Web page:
Carmarthen & the West
The oldest town in Wales has evolved around its sturdy Roman defences with a rich blend of modernity woven into its mystical and gladiatorial heritage.
Carmarthen is probably best known for its legendary connections to Merlin and its Roman Heritage but it is certainly not a town that is stuck in the past. It boasts two modern shopping centres with all of the best of the high street at St Catherine’s Walk and Merlin’s Walk.
Carmarthen is the oldest continually occupied town in Wales, proud of its Roman origins as well as its links with the Arthurian legends of Merlin. The wizard is said by some to have been born here, and on a visit to Carmarthenshire County Museum you can see the last piece of Merlin’s Oak. Don’t take it away though - legend has it that if it’s removed, the town will fall! The free museum is packed with plenty more treasures including mammoth bones, Roman gold and Egyptian artefacts.
Start your history trail at the Roman Amphitheatre near Priory Street, for a rare peep at the lost civilization that first settled here, before exploring the ruins of the 12th-century castle on Notts Square, which once protected this area above Carmarthen Bay. Take a walk along Picton Terrace to see its elegant Regency houses, just one sign of how this town has prospered down the centuries. Wander around the stalls championing local produce in the striking modern Carmarthen Indoor Market before a heading to Carmarthen Park, a glorious park close to the town centre. The park opened in 1900 and boasts the very first velodrome (cycle track) built in Wales. It is one of very few to survive in working condition. There is a skateboarding area, children’s play area and a tea room.
Before you leave don’t forget to visit Carmarthen Leisure Centre, the centre boasts an eight-lane 25 metre main pool, a small pool, squash and badminton courts, a health and fitness Club, dance studio and an indoor adventure play area.
Not to be missed
Head to Carmarthen Market for a more local feel to your shopping experience. The market offers the best of Carmarthen from its Welsh Language shops to local food including Carmarthen Ham, laver bread and cockles. Family Legend states that the Romans stole the recipe for Carmarthen ham during the invasion of Wales and invented Parma Ham! Follow the food trail to find out more!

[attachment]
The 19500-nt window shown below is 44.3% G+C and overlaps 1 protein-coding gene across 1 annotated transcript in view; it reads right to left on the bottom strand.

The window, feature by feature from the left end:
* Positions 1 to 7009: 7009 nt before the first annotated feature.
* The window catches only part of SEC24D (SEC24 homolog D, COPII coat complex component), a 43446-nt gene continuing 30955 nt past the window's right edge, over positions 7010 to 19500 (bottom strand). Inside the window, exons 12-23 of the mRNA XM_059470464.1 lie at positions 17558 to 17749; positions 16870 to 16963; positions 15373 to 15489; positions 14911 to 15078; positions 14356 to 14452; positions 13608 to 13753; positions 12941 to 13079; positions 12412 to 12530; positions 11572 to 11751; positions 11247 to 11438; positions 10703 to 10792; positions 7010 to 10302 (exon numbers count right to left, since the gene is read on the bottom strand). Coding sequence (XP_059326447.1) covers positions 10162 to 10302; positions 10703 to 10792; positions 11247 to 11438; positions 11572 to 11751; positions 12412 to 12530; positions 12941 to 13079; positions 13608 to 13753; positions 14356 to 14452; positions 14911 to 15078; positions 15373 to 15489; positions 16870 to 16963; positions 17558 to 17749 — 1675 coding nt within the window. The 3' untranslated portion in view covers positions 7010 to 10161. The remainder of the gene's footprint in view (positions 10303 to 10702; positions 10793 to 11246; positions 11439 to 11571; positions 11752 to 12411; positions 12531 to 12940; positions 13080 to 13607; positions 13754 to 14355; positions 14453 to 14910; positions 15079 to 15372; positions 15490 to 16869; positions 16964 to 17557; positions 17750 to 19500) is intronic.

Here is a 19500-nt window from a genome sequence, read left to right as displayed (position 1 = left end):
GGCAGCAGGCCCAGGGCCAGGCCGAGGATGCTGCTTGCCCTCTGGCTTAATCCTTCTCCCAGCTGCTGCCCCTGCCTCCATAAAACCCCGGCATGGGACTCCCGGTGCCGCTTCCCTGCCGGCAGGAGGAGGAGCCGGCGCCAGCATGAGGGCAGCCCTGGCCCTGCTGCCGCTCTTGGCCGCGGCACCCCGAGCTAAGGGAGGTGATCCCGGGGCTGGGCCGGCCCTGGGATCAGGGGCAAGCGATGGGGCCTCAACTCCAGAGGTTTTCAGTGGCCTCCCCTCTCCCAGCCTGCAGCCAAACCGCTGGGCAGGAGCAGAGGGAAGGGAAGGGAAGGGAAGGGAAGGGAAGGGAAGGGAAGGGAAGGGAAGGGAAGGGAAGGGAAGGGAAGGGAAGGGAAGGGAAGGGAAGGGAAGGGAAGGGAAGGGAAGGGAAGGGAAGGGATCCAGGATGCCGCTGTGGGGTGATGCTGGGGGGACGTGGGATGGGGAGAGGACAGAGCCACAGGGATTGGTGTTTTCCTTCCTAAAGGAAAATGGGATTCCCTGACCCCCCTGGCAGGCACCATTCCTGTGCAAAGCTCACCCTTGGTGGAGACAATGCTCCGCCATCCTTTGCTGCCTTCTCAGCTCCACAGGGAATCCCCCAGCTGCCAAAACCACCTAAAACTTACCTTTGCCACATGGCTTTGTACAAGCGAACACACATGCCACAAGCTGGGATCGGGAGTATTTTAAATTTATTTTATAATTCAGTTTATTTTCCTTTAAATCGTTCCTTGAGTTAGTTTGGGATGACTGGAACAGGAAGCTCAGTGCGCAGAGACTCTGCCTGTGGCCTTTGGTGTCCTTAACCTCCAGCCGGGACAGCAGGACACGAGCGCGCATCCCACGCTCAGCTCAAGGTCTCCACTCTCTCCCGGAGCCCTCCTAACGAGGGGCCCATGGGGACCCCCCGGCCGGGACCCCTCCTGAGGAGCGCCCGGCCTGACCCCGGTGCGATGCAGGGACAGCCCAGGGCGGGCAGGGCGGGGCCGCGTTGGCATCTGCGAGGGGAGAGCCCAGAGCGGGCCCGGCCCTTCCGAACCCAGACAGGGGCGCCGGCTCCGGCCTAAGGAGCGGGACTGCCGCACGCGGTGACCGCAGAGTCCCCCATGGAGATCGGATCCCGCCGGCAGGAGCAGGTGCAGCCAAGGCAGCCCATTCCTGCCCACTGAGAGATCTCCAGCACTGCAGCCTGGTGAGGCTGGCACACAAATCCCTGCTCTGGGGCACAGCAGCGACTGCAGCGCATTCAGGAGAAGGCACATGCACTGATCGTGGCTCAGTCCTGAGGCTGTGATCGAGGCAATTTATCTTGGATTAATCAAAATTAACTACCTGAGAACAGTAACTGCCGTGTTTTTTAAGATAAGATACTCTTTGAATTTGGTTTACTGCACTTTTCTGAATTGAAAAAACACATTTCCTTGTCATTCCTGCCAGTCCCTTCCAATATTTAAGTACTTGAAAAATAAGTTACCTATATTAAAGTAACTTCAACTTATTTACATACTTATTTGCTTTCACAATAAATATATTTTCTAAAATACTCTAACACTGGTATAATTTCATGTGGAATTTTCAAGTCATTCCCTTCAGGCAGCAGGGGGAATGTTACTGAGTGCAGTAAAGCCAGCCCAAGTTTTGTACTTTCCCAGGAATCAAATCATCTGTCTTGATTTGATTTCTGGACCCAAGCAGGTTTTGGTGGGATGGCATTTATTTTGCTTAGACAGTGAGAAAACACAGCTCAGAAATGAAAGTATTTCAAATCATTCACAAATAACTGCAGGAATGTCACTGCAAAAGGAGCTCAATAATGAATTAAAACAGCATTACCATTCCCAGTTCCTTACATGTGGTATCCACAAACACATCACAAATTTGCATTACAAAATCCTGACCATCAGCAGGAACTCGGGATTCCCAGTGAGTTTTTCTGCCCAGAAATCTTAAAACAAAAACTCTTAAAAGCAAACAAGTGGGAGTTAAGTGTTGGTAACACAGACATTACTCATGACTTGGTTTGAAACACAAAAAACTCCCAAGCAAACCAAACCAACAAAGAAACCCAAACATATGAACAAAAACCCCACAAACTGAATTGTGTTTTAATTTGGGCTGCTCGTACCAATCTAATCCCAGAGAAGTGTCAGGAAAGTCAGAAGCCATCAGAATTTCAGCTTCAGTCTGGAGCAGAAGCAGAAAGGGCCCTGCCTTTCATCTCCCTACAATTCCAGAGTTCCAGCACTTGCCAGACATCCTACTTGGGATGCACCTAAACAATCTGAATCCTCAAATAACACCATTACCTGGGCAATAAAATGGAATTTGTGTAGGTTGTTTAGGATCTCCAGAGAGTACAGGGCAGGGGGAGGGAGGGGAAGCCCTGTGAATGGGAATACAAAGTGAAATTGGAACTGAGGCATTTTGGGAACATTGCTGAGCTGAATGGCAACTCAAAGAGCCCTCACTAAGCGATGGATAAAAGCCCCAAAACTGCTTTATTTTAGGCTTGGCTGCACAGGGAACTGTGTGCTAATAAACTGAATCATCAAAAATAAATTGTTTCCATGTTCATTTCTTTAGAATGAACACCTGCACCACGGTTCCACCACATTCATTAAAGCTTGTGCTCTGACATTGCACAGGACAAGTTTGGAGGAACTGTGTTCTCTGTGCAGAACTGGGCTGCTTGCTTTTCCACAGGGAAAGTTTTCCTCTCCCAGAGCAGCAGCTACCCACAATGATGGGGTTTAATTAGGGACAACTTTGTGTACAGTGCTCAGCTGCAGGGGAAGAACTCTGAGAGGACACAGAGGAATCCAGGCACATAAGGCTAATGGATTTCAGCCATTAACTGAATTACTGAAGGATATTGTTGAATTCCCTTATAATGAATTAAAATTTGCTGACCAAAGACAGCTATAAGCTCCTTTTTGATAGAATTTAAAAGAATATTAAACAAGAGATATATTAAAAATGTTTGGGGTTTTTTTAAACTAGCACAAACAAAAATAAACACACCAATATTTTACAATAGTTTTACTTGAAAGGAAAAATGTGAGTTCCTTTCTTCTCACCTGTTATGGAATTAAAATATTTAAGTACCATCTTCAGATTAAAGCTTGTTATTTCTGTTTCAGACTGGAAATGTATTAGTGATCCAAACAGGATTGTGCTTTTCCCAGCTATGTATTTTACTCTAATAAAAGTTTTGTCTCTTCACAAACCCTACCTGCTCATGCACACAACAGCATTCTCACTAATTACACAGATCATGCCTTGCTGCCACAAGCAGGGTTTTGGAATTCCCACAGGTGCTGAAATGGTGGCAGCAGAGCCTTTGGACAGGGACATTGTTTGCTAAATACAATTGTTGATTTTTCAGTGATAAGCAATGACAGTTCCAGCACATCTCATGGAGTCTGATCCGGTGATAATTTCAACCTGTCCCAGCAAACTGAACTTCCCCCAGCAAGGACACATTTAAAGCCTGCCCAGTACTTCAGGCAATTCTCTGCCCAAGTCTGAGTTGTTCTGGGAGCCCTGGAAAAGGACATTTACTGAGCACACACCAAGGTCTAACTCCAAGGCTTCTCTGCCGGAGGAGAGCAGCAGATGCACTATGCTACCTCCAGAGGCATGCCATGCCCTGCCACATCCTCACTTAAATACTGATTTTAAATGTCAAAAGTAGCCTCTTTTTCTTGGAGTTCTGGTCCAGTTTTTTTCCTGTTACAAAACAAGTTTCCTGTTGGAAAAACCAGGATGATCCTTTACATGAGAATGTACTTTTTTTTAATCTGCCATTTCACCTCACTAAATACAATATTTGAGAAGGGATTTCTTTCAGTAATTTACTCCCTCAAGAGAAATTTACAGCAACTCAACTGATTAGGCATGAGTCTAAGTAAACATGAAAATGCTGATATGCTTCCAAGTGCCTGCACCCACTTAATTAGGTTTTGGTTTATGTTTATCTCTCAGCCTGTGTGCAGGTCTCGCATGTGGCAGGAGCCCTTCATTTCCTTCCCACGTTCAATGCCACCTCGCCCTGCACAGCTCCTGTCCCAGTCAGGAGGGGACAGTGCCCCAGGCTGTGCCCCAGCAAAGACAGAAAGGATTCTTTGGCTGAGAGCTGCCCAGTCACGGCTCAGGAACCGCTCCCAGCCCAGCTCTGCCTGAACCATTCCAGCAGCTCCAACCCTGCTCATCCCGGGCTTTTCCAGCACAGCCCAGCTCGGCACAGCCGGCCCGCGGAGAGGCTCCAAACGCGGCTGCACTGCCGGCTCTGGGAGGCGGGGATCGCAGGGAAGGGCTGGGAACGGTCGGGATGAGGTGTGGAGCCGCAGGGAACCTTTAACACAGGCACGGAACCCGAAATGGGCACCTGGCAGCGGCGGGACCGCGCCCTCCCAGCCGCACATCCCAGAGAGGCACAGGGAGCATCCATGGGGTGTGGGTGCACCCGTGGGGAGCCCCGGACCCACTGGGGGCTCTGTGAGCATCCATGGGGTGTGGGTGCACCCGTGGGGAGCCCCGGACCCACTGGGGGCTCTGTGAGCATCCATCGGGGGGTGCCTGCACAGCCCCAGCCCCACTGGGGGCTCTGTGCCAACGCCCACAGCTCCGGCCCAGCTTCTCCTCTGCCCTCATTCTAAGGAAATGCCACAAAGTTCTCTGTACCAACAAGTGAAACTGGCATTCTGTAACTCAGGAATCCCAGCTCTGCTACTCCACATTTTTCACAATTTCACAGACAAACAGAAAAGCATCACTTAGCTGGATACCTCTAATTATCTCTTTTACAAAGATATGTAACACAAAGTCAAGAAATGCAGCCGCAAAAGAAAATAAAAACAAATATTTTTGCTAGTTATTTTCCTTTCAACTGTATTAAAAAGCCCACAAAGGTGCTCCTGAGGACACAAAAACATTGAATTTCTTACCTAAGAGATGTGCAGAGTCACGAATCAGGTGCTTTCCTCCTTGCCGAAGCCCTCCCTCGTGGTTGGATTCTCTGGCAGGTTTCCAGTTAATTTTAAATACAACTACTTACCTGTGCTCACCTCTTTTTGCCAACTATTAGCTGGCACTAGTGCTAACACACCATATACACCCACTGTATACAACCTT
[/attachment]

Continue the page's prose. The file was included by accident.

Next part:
Just a stone’s throw from Carmarthen Llansteffan with its 12th Century Norman castle perched on a hill offering stunning across the Tywi River towards Ferryside. The wide and long beach at Llansteffan is popular throughout the year the secluded golden sands of gorgeous Scotts Bay. Spend an enjoyable couple of hours walking a section of the All Wales coastal path, a wonderful 4.5km circular walk taking in such sites as St Anthony’s well.
The Old Police Station Lock Up
Don’t miss the old jailhouse dating back to the 1530s, pop in its cells to discover the stories of prisoners and the reasons for their arrest they will make you laugh and cry. Castle House is the starting point for free Town Tours which take place during the summer months on most Wednesdays. For further information or Group Bookings call 01267 235199.
Merlin the Wizard
Many of the Welsh legends concerning Merlin revolve around the town of Carmarthen. The Welsh name for the town of Carmarthen is Caerfyrddin. The term 'Caer' translates to 'Fort' and 'Myrddin'- the English version of which is Merlin. From about the 9th century onwards, Merlin’s prophecies were contained in poems said to have been composed by the man himself. Many of these poems can be seen in Llyfr Du Caerfyrddin (The Black Book of Carmarthen), written in the min 13th century, stored at the National Library of Wales in Aberystwyth.